Polly Bemis: A Chinese American Pioneer published

Polly Bemis: A Chinese American Pioneer, by Priscilla Wegars, Ph.D., is a hardcover, full color, biography for children published by Backeddy Books (Cambridge, ID) in 2003 to honor the sesquicentennial (150-year-anniversary) of Polly's birth in 1853. Polly Bemis, the Pacific Northwest's most famous Chinese woman, lived in Idaho for over 60 years. After her parents in China sold her, she was smuggled into this country, purchased by a Chinese man, and brought to Warren, Idaho. Polly married Charlie Bemis in 1894 and they settled on the remote Salmon River. Charlie died in 1922 and Polly died in 1933. The book is illustrated with 29 historic black and white photographs, 4 modern color ones, and a number of period background images.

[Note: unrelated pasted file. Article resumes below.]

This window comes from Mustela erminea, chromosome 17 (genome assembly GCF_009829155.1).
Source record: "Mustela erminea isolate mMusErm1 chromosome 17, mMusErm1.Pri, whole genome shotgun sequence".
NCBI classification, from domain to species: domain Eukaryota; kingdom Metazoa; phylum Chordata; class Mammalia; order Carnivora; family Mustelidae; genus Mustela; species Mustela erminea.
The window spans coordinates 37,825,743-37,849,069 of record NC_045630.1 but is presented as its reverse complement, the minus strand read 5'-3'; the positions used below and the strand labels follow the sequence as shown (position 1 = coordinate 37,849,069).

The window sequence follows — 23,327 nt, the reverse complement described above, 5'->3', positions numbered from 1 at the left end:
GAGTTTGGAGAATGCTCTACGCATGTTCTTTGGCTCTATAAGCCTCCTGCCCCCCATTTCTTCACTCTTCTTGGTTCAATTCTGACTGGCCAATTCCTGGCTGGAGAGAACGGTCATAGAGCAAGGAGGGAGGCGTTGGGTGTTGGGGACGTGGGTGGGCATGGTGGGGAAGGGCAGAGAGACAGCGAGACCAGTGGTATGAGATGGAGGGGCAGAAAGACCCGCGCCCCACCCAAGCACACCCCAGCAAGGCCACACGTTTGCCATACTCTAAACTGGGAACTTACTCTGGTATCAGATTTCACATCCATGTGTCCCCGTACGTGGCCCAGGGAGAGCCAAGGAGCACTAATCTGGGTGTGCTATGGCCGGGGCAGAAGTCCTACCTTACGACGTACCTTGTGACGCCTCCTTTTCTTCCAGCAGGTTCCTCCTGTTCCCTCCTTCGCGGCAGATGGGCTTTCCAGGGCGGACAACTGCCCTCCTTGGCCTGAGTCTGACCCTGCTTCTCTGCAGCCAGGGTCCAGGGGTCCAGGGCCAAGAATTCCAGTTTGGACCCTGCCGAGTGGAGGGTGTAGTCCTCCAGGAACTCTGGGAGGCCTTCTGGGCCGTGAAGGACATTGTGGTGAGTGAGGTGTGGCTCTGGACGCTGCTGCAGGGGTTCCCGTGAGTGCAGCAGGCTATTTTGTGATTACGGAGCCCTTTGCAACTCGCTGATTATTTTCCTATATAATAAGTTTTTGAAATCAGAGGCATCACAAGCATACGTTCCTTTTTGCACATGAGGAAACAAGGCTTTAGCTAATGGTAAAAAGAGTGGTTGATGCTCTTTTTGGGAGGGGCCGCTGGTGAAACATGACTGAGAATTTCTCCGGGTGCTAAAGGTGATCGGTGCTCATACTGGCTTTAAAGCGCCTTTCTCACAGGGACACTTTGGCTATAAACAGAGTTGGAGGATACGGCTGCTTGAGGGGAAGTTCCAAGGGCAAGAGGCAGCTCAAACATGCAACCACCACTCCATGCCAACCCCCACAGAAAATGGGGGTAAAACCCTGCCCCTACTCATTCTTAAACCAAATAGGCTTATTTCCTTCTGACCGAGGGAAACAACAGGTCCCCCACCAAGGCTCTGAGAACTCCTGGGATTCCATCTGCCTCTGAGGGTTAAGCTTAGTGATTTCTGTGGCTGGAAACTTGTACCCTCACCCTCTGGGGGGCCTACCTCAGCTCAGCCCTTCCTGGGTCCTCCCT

Polly Bemis, the West's most remarkable pioneer Chinese woman immigrant, was born in northern China on September 11, 1853. During a famine year, her parents sold her, and in 1872, still a teenager, she was smuggled into Portland, Oregon. A Chinese man paid $2500 for her, to be his slave and concubine in the boisterous mining town of Warrens, Idaho Territory; there, she became known as Polly. By 1880, she was free of her Chinese owner and had become companion and housekeeper to Charlie Bemis, a Caucasian saloonkeeper. In 1890, following a poker game, a disgruntled player shot Charlie, wounding him severely. Polly nursed him back to health. They married in 1894 and settled on the remote Salmon River, Idaho's "River of No Return." Charlie died in 1922, and Polly died in 1933. In the years since Polly's death, numerous magazine articles, several book chapters, three individual books, and even a movie have presented versions of her life. Today, the best known of these is Ruthanne Lum McCunn's novel, Thousand Pieces of Gold, first published in 1981, together with a film of the same name that was loosely based on the book. A dramatic highlight of both the book and the movie occurs when Charlie Bemis and a Chinese man called "Hong King" play poker for very high stakes - ownership of Polly herself. Most other retellings of Polly's life history also state that Charlie Bemis "won her in a poker game," and some even insist that she was once a prostitute. Research into Polly Bemis's supposedly "lurid life" reveals that she was, instead, a "literary legend." No factual information supports the "won in a poker game" story, the name "Hong King" for Polly's Chinese owner, and even the name "Lalu" that writers have often used for Polly.

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